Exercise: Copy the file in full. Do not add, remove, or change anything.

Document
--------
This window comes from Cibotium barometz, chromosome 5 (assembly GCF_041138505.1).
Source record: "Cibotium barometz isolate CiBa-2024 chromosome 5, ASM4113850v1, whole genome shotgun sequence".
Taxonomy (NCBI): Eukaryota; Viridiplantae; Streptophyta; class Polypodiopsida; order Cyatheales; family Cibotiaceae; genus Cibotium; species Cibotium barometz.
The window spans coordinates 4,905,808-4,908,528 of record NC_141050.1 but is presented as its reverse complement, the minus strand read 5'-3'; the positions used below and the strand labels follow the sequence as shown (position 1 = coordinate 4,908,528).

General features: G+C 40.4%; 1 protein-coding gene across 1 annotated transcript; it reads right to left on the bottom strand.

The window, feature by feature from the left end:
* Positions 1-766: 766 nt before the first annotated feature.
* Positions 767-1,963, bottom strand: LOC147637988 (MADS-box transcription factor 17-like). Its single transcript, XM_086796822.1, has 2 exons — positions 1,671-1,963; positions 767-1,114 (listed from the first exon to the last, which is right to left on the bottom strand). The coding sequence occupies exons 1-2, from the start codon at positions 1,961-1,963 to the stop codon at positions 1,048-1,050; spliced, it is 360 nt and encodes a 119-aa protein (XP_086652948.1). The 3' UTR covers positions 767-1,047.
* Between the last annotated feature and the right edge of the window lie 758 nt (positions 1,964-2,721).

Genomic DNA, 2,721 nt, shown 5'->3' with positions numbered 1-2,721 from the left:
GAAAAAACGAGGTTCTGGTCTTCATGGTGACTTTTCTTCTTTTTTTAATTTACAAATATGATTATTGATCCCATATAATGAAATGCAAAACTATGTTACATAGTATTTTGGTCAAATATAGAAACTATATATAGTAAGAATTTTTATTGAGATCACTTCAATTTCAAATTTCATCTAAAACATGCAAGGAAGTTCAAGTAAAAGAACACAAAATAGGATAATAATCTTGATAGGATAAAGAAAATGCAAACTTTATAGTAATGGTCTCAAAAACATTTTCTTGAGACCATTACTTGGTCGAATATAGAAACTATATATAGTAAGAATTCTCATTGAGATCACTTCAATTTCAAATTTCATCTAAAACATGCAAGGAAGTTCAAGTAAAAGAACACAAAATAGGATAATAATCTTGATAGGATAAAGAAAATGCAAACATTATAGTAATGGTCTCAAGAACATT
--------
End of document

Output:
This window comes from Cibotium barometz, chromosome 5 (assembly GCF_041138505.1).
Source record: "Cibotium barometz isolate CiBa-2024 chromosome 5, ASM4113850v1, whole genome shotgun sequence".
Taxonomy (NCBI): Eukaryota; Viridiplantae; Streptophyta; class Polypodiopsida; order Cyatheales; family Cibotiaceae; genus Cibotium; species Cibotium barometz.
The window spans coordinates 4,905,808-4,908,528 of record NC_141050.1 but is presented as its reverse complement, the minus strand read 5'-3'; the positions used below and the strand labels follow the sequence as shown (position 1 = coordinate 4,908,528).

General features: G+C 40.4%; 1 protein-coding gene across 1 annotated transcript; it reads right to left on the bottom strand.

The window, feature by feature from the left end:
* Positions 1-766: 766 nt before the first annotated feature.
* Positions 767-1,963, bottom strand: LOC147637988 (MADS-box transcription factor 17-like). Its single transcript, XM_086796822.1, has 2 exons — positions 1,671-1,963; positions 767-1,114 (listed from the first exon to the last, which is right to left on the bottom strand). The coding sequence occupies exons 1-2, from the start codon at positions 1,961-1,963 to the stop codon at positions 1,048-1,050; spliced, it is 360 nt and encodes a 119-aa protein (XP_086652948.1). The 3' UTR covers positions 767-1,047.
* Between the last annotated feature and the right edge of the window lie 758 nt (positions 1,964-2,721).

Genomic DNA, 2,721 nt, shown 5'->3' with positions numbered 1-2,721 from the left:
GAAAAAACGAGGTTCTGGTCTTCATGGTGACTTTTCTTCTTTTTTTAATTTACAAATATGATTATTGATCCCATATAATGAAATGCAAAACTATGTTACATAGTATTTTGGTCAAATATAGAAACTATATATAGTAAGAATTTTTATTGAGATCACTTCAATTTCAAATTTCATCTAAAACATGCAAGGAAGTTCAAGTAAAAGAACACAAAATAGGATAATAATCTTGATAGGATAAAGAAAATGCAAACTTTATAGTAATGGTCTCAAAAACATTTTCTTGAGACCATTACTTGGTCGAATATAGAAACTATATATAGTAAGAATTCTCATTGAGATCACTTCAATTTCAAATTTCATCTAAAACATGCAAGGAAGTTCAAGTAAAAGAACACAAAATAGGATAATAATCTTGATAGGATAAAGAAAATGCAAACATTATAGTAATGGTCTCAAGAACATT